In Their Own Words: The 498th Medical Company (Air Ambulance) in Iraq, 2003 - Insightful Commentary by MEDEVAC Helicopter Unit Supporting U.S. Marines, Communications Issues, Power Line Dangers
Professionally converted for accurate flowing-text e-book format reproduction, this fascinating book recounts the tales of the 498th Medical Company (Air Ambulance) in the Iraq War during 2003. More
Professionally converted for accurate flowing-text e-book format reproduction, this fascinating book recounts the tales of the 498th Medical Company (Air Ambulance) in the Iraq War during 2003. The 498th Medical Company (Air Ambulance) served with the Marines in combat during Operation Iraqi Freedom. This was the first time an Army Dustoff unit was placed with the Marines in direct support of combat operations. It deployed from Fort Benning, Georgia to Kuwait in January 2003 where it was attached to the Marines, who "scratched and clawed" their way to Baghdad, meeting heavy resistance in town after town. The 498th was recognized for its service by award of the Navy Unit Commendation Medal, and it returned to Fort Benning on 10 June 2003. In 2006 it re-located to Hunter Army Airfield, Savannah, Georgia, and was redesignated C Company, 2/3 Aviation, 3d Combat Aviation Brigade, 3d Infantry Division. In Iraq, the 498th, nominally assigned to the 3d Medical Command, was attached to the 1st Marine Expeditionary Force (I MEF), the three-star command home-based at Camp Pendleton, California that commanded all Marine units in the theater. It was further attached to Marine Air Group 39, a subordinate unit of the 3d Marine Air Wing.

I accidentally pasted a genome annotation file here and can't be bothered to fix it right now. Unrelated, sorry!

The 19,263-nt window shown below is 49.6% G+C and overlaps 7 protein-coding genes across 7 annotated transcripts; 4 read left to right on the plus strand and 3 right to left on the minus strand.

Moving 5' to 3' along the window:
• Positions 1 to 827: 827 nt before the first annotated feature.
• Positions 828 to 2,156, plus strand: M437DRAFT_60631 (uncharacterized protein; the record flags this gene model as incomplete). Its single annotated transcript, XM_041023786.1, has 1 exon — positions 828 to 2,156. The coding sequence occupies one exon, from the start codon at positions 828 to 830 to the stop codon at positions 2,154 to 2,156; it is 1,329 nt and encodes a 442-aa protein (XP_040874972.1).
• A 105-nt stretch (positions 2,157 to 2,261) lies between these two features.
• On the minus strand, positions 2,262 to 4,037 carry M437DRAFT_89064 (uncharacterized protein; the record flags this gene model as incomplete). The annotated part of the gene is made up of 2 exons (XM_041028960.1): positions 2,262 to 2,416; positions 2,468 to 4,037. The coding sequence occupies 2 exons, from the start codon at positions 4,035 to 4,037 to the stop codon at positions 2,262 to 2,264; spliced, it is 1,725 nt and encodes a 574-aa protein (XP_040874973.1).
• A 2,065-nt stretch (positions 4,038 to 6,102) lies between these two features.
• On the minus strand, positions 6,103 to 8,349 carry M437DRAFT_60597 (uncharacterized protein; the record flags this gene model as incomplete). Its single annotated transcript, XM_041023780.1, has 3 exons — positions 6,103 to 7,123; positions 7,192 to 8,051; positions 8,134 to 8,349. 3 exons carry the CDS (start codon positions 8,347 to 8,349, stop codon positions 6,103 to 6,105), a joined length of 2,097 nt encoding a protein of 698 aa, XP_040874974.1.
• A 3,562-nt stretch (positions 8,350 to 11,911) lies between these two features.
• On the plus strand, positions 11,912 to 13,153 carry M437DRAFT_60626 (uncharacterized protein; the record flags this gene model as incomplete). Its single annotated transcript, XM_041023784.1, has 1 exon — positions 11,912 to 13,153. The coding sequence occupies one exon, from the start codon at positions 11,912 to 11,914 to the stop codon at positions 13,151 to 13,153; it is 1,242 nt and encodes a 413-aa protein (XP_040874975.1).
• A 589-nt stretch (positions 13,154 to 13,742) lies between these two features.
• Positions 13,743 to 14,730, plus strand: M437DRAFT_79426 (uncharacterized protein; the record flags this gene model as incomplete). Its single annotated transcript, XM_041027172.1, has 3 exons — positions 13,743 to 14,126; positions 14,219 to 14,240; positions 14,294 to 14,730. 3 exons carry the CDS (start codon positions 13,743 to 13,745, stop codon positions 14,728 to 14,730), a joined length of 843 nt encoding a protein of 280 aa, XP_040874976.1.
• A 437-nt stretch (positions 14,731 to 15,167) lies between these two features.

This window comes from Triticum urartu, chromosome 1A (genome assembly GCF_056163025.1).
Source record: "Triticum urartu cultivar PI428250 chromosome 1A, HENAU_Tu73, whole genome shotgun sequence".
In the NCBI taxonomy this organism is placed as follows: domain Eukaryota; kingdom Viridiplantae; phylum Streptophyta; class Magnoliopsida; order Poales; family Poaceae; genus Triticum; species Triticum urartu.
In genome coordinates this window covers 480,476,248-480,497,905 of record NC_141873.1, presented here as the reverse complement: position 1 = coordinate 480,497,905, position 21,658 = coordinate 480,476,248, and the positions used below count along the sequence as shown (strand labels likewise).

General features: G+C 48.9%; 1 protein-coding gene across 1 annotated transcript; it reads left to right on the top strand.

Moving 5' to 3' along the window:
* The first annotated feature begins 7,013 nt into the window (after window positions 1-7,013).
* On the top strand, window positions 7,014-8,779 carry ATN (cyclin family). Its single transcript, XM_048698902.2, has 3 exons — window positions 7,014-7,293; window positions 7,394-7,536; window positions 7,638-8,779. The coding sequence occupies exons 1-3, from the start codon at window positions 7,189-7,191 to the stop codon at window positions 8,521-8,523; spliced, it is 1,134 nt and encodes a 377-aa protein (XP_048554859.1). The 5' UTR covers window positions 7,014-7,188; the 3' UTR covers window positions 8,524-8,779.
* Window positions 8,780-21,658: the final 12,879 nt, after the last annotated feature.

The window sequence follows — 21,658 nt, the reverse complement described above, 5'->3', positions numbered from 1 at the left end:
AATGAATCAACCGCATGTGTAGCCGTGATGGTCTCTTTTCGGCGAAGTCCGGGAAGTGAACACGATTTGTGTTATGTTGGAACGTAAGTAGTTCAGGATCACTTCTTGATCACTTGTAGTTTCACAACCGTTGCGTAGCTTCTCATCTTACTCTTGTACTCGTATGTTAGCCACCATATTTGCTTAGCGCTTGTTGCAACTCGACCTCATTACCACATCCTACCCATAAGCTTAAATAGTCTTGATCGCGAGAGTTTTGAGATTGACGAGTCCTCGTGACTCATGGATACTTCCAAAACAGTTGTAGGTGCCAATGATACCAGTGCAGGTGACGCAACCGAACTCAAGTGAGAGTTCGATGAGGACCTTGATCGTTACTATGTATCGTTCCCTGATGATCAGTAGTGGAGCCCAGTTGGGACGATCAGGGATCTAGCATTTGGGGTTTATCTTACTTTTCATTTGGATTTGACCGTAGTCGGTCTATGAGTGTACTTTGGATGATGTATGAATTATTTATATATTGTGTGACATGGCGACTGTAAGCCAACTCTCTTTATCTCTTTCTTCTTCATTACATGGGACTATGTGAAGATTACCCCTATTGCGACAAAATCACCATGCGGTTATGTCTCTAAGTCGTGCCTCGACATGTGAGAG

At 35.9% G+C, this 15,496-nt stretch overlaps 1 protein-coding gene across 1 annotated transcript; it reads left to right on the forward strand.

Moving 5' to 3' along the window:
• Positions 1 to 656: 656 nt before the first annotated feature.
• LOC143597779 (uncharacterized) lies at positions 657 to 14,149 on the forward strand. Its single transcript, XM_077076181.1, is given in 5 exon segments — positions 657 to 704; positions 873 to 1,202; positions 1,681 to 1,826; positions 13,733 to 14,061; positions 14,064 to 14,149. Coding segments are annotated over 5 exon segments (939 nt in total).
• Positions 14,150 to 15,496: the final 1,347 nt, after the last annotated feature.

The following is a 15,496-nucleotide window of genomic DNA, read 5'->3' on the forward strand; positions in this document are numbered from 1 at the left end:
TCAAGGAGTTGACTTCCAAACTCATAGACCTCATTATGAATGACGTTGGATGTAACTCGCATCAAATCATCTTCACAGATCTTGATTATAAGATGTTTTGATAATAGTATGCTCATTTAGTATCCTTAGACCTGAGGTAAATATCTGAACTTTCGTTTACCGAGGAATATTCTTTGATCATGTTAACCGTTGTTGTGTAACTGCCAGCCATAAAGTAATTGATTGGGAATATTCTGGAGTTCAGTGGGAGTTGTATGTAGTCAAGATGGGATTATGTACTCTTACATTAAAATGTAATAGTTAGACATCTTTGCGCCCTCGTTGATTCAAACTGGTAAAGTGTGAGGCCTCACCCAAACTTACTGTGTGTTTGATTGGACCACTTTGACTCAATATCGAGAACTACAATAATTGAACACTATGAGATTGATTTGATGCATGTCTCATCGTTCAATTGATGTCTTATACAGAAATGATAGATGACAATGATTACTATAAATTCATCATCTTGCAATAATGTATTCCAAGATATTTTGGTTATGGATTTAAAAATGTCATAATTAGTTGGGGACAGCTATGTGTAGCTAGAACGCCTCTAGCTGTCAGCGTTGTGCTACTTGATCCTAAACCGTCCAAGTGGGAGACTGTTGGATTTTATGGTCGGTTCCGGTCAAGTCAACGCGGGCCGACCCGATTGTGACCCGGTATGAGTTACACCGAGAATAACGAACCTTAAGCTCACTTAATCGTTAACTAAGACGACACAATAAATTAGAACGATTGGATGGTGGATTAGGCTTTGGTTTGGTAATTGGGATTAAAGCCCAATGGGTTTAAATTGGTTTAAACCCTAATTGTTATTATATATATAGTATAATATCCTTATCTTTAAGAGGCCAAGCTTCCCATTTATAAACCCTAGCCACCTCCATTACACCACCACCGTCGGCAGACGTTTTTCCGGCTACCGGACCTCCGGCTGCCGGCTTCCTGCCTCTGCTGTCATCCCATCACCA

The personnel interviewed displayed competence and professionalism. In summary, they were proud of the accomplishment of their medical evacuation mission in relieving pain and suffering, and thankful that they did not lose any personnel or aircraft. The company commander reported full cooperation and support by the Marines. The common impression of the 498th soldiers was that Marines are "different." In general, they liked the Marines. They commented on the more stringent discipline, rank consciousness, readiness to obey orders, and readiness for combat. Pilots, especially those with general aviation experience, expressed particular satisfaction with the independence afforded them in flying Dustoff, which is characterized by single ship missions, usually without gun ship support. They did not report any particular restrictions on their employment, such as prohibition of nighttime pickups, requirements for mandatory gunship support, etc. Electric towers and power lines were a constant danger. None were lighted. Power lines were coated by the constant sand storms, and had become sand-colored and impossible to see. Marines are doctrinally employed in amphibious or ship-deployed operations, and are not set up for a long insertion such as the 250-mile march to Baghdad. For example, they are not equipped with off-the-road fuel tankers. The Army is, with its Heavy Expanded Mobility Tactical Truck (HMETT) tankers, and the 498th's Petroleum, Oil and Lubricants (POL) section ended up refueling the Marine aircraft - including Cobras and Harriers - to the tune of 500,000 gallons at refueling points along the route of advance to Baghdad.
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